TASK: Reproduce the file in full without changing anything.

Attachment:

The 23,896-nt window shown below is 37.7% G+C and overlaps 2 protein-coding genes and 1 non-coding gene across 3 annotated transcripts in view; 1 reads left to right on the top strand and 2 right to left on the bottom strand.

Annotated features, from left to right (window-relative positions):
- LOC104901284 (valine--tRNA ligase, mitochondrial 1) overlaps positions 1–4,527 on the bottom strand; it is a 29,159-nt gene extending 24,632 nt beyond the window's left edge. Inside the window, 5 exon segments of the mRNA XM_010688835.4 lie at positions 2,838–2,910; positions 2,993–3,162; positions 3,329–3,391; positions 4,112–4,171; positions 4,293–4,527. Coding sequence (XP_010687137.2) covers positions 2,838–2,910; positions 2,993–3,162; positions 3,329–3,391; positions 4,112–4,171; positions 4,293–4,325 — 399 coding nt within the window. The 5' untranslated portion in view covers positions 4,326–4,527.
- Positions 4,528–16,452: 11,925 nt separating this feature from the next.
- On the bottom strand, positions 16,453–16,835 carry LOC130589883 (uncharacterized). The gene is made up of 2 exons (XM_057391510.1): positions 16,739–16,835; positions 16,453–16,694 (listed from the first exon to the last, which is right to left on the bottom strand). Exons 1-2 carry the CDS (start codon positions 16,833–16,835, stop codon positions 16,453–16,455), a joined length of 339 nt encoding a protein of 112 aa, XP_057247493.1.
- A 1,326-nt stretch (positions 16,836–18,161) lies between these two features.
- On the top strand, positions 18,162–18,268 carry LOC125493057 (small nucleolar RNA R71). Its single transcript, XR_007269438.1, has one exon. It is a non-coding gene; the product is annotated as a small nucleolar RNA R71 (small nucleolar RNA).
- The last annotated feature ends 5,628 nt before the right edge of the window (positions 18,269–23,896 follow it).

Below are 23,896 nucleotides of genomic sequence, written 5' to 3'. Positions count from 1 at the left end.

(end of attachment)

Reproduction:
The 23,896-nt window shown below is 37.7% G+C and overlaps 2 protein-coding genes and 1 non-coding gene across 3 annotated transcripts in view; 1 reads left to right on the top strand and 2 right to left on the bottom strand.

Annotated features, from left to right (window-relative positions):
- LOC104901284 (valine--tRNA ligase, mitochondrial 1) overlaps positions 1–4,527 on the bottom strand; it is a 29,159-nt gene extending 24,632 nt beyond the window's left edge. Inside the window, 5 exon segments of the mRNA XM_010688835.4 lie at positions 2,838–2,910; positions 2,993–3,162; positions 3,329–3,391; positions 4,112–4,171; positions 4,293–4,527. Coding sequence (XP_010687137.2) covers positions 2,838–2,910; positions 2,993–3,162; positions 3,329–3,391; positions 4,112–4,171; positions 4,293–4,325 — 399 coding nt within the window. The 5' untranslated portion in view covers positions 4,326–4,527.
- Positions 4,528–16,452: 11,925 nt separating this feature from the next.
- On the bottom strand, positions 16,453–16,835 carry LOC130589883 (uncharacterized). The gene is made up of 2 exons (XM_057391510.1): positions 16,739–16,835; positions 16,453–16,694 (listed from the first exon to the last, which is right to left on the bottom strand). Exons 1-2 carry the CDS (start codon positions 16,833–16,835, stop codon positions 16,453–16,455), a joined length of 339 nt encoding a protein of 112 aa, XP_057247493.1.
- A 1,326-nt stretch (positions 16,836–18,161) lies between these two features.
- On the top strand, positions 18,162–18,268 carry LOC125493057 (small nucleolar RNA R71). Its single transcript, XR_007269438.1, has one exon. It is a non-coding gene; the product is annotated as a small nucleolar RNA R71 (small nucleolar RNA).
- The last annotated feature ends 5,628 nt before the right edge of the window (positions 18,269–23,896 follow it).

Below are 23,896 nucleotides of genomic sequence, written 5' to 3'. Positions count from 1 at the left end.